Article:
Our kids face enough challenges without people, fueled by wild media speculation, making assumptions about what their social awkwardness or quirky behaviors ultimately say about them. I surely hope that is not one of the lasting legacies of Newtown. Instead, I hope this can spark meaningful discussion about mental health and support services. It sounds like Lanza was well supported by his school system. Did he fall off “the cliff of 18?” We may never know what happened to cause him to commit such atrocities. But perhaps, among the many, many things in our society that need to be examined in the wake of this tragedy, the lack of support for adults in the special needs community can fall somewhere on the list.

Because if you want to know what I really worry about, it is what happens to my son and so many like him when the careful structure of school-based support evaporates after high school.

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4 thoughts on “What I Worry About

  1. We’ve been waiting for our son to ask questions. I prepared him for what bullies may say to him at school the next week and reminded him about how his appearance will be very important (living an an appearance based society). My son wears a photography/fishing vest to carry all his treasures, wallet, and cell phone. He decided to switch to his fleece vests (with two regular pockets) so that he didn’t scare anyone at school. He understands what it is like to feel unsafe, even if he doesn’t always understand why others may feel unsafe, and he doesn’t want to make anyone feel unsafe in his presence because of his choice of vest.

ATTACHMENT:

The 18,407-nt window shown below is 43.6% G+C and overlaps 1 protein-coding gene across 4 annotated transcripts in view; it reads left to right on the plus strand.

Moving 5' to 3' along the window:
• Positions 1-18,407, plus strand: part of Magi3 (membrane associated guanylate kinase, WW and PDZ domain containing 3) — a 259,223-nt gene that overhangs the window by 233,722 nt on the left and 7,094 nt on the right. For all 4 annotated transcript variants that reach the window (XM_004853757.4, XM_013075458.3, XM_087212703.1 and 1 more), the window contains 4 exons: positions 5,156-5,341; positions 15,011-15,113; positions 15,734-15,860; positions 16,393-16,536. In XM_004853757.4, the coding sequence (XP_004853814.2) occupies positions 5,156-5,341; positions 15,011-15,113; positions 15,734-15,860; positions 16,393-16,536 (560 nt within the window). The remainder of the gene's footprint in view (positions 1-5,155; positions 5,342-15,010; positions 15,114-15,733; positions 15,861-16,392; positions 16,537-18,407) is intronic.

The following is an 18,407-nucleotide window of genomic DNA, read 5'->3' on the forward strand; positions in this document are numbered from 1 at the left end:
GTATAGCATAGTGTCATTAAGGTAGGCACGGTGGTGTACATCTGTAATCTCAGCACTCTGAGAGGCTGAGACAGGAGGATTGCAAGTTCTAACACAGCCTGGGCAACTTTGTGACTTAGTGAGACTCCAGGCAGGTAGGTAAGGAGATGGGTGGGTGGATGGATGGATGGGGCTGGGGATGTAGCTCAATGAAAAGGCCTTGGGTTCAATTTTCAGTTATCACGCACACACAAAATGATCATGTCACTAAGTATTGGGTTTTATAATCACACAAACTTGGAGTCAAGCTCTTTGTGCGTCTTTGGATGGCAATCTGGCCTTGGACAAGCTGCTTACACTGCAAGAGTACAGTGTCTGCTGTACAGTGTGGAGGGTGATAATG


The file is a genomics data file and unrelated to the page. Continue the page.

Interesting about the car accident. My brother was in a really serious accident two years ago. He was bruised up and the vehicle was totaled. Every time he sees my brother he asks about it. Every time he sees an accident, he processes it by talking about my brother’s accident. His teachers at school actually sent me an e-mail saying “Your Son shouldn’t drive because he is obsessed with car crashes and will cause an accident.” The school got a quick lesson on perseveration.

    Eventually, I’m guessing my boy will start to ask questions. It’s so much to process, only time will tell.

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    1. Thank you for posting such an insightful comments. I’m sorry your son has had to adjust his attire to avoid being seen as threatening by others, but at the same time, I’m glad he has the perspective to realize and understand the impact of appearances.

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  2. My son is only a first grader…but I also worry about what will happen once he is done with school and if he needs transition services, then what happens upon his 22nd birthday. I think that as part of the whole re-examining what is important to us and saving and protecting our children (as a nation), we really need to look at the services provided for special needs individuals…whether it is due to a genetic, neurological, or mental health issue. There is definitely a “cliff” and I worry that my son could fall off of the precipice if he has no safety net.